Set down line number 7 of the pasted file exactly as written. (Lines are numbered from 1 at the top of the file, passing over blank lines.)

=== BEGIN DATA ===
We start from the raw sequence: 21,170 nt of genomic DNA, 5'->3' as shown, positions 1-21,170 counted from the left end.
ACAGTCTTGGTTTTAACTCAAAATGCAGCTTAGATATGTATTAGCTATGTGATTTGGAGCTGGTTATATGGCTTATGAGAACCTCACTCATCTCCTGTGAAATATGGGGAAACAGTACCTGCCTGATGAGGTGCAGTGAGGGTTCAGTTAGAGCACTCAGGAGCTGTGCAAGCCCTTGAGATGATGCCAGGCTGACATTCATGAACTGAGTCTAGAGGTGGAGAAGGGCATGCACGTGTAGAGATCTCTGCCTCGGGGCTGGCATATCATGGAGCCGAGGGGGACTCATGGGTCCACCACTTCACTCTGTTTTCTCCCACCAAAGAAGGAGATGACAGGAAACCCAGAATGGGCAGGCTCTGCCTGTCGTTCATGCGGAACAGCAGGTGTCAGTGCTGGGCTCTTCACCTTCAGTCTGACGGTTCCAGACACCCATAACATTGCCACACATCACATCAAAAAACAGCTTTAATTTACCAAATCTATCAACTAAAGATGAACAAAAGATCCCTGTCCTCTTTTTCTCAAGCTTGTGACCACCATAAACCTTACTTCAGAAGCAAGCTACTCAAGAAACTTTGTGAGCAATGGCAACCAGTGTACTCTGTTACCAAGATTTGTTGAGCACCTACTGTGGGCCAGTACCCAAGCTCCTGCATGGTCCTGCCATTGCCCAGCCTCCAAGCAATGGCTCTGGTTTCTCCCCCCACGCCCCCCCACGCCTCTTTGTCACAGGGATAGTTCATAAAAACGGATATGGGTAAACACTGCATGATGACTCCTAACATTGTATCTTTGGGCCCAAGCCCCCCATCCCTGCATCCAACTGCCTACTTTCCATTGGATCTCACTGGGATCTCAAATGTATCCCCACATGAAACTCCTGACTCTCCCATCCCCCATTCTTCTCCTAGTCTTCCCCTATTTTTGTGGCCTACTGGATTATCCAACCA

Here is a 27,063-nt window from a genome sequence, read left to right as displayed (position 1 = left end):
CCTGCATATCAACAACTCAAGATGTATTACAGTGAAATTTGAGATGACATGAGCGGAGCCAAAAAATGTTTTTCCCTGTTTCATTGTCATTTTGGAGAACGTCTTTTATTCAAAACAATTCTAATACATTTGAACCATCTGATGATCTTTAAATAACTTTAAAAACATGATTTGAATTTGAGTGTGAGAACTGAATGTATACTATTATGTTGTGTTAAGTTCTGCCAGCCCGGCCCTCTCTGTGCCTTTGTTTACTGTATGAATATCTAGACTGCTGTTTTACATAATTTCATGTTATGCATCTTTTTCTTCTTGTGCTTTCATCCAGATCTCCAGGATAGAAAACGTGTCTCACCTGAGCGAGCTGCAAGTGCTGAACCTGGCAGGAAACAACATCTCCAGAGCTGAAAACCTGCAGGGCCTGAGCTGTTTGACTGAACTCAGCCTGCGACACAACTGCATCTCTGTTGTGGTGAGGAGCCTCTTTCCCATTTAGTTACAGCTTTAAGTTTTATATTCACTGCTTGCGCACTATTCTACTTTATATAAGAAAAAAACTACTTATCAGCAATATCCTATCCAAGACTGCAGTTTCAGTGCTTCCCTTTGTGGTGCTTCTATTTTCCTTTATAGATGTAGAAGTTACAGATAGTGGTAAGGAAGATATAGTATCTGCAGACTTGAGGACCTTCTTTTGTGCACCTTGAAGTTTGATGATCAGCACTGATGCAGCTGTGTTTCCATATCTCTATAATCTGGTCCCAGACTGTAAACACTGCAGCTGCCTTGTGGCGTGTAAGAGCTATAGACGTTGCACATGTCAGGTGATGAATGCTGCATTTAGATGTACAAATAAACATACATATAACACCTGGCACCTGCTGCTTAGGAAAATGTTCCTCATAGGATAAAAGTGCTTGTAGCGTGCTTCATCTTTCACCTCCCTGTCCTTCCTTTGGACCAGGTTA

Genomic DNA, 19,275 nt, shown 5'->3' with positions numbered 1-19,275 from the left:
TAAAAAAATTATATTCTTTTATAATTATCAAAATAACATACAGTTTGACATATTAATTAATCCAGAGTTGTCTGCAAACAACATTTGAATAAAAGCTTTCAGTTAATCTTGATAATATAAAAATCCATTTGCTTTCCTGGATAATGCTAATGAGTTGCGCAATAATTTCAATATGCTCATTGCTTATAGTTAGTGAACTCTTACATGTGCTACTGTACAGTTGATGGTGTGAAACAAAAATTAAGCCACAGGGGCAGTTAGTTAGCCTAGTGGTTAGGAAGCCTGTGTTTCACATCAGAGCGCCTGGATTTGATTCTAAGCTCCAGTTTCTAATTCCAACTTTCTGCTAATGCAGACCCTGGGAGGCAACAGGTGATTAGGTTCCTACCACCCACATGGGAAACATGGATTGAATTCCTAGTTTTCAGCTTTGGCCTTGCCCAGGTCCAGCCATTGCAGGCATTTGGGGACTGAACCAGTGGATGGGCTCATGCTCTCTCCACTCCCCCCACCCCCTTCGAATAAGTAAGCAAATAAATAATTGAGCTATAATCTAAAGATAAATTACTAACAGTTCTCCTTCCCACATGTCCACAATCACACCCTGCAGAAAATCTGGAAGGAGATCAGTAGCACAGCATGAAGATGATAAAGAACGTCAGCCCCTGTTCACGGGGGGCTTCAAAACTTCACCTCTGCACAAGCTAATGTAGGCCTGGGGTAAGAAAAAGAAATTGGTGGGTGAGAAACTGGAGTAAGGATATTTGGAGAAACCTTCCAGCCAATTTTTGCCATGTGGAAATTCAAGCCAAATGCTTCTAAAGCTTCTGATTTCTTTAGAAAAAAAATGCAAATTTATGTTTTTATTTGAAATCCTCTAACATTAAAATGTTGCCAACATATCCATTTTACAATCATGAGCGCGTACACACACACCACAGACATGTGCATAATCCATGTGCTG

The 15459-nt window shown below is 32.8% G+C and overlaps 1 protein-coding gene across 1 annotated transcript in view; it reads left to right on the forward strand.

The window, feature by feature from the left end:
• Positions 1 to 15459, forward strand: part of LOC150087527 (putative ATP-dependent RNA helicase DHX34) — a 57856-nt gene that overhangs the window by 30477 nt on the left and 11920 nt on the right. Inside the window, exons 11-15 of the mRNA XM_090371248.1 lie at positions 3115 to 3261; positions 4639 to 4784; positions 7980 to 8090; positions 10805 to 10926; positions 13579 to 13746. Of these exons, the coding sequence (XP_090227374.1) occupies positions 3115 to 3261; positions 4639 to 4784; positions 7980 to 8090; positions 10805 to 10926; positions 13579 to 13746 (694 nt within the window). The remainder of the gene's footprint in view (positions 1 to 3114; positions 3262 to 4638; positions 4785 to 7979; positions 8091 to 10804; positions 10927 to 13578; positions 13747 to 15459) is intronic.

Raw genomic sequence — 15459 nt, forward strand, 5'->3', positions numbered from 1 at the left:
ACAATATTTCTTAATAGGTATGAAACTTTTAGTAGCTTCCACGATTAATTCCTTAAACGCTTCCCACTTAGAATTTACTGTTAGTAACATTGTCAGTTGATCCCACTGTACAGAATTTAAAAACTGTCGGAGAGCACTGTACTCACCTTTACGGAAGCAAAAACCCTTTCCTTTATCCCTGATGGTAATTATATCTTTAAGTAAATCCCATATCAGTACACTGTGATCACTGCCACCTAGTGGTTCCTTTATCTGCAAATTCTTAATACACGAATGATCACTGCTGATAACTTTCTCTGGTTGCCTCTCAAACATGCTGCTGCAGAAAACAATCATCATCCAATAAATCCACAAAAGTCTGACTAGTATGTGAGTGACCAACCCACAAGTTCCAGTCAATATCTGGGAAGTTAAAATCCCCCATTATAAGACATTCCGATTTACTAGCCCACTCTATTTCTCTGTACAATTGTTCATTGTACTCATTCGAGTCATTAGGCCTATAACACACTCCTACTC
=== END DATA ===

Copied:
The 15459-nt window shown below is 32.8% G+C and overlaps 1 protein-coding gene across 1 annotated transcript in view; it reads left to right on the forward strand.